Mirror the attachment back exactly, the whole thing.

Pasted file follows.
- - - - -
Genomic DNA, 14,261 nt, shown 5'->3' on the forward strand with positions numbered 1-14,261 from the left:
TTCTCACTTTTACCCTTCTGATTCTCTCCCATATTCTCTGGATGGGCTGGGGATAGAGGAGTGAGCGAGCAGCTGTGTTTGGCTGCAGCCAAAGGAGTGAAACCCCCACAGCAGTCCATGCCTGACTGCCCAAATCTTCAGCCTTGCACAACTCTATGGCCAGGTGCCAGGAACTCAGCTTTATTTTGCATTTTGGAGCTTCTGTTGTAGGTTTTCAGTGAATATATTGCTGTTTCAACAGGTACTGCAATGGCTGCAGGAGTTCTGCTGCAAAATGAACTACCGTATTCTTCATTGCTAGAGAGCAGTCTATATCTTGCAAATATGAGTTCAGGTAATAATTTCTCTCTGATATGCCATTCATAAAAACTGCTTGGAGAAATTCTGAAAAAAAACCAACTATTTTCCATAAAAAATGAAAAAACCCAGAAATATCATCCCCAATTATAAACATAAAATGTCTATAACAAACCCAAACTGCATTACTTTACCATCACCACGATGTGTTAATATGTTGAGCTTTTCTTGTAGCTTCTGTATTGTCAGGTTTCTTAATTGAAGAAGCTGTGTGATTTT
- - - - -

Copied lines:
Genomic DNA, 14,261 nt, shown 5'->3' on the forward strand with positions numbered 1-14,261 from the left:
TTCTCACTTTTACCCTTCTGATTCTCTCCCATATTCTCTGGATGGGCTGGGGATAGAGGAGTGAGCGAGCAGCTGTGTTTGGCTGCAGCCAAAGGAGTGAAACCCCCACAGCAGTCCATGCCTGACTGCCCAAATCTTCAGCCTTGCACAACTCTATGGCCAGGTGCCAGGAACTCAGCTTTATTTTGCATTTTGGAGCTTCTGTTGTAGGTTTTCAGTGAATATATTGCTGTTTCAACAGGTACTGCAATGGCTGCAGGAGTTCTGCTGCAAAATGAACTACCGTATTCTTCATTGCTAGAGAGCAGTCTATATCTTGCAAATATGAGTTCAGGTAATAATTTCTCTCTGATATGCCATTCATAAAAACTGCTTGGAGAAATTCTGAAAAAAAACCAACTATTTTCCATAAAAAATGAAAAAACCCAGAAATATCATCCCCAATTATAAACATAAAATGTCTATAACAAACCCAAACTGCATTACTTTACCATCACCACGATGTGTTAATATGTTGAGCTTTTCTTGTAGCTTCTGTATTGTCAGGTTTCTTAATTGAAGAAGCTGTGTGATTTT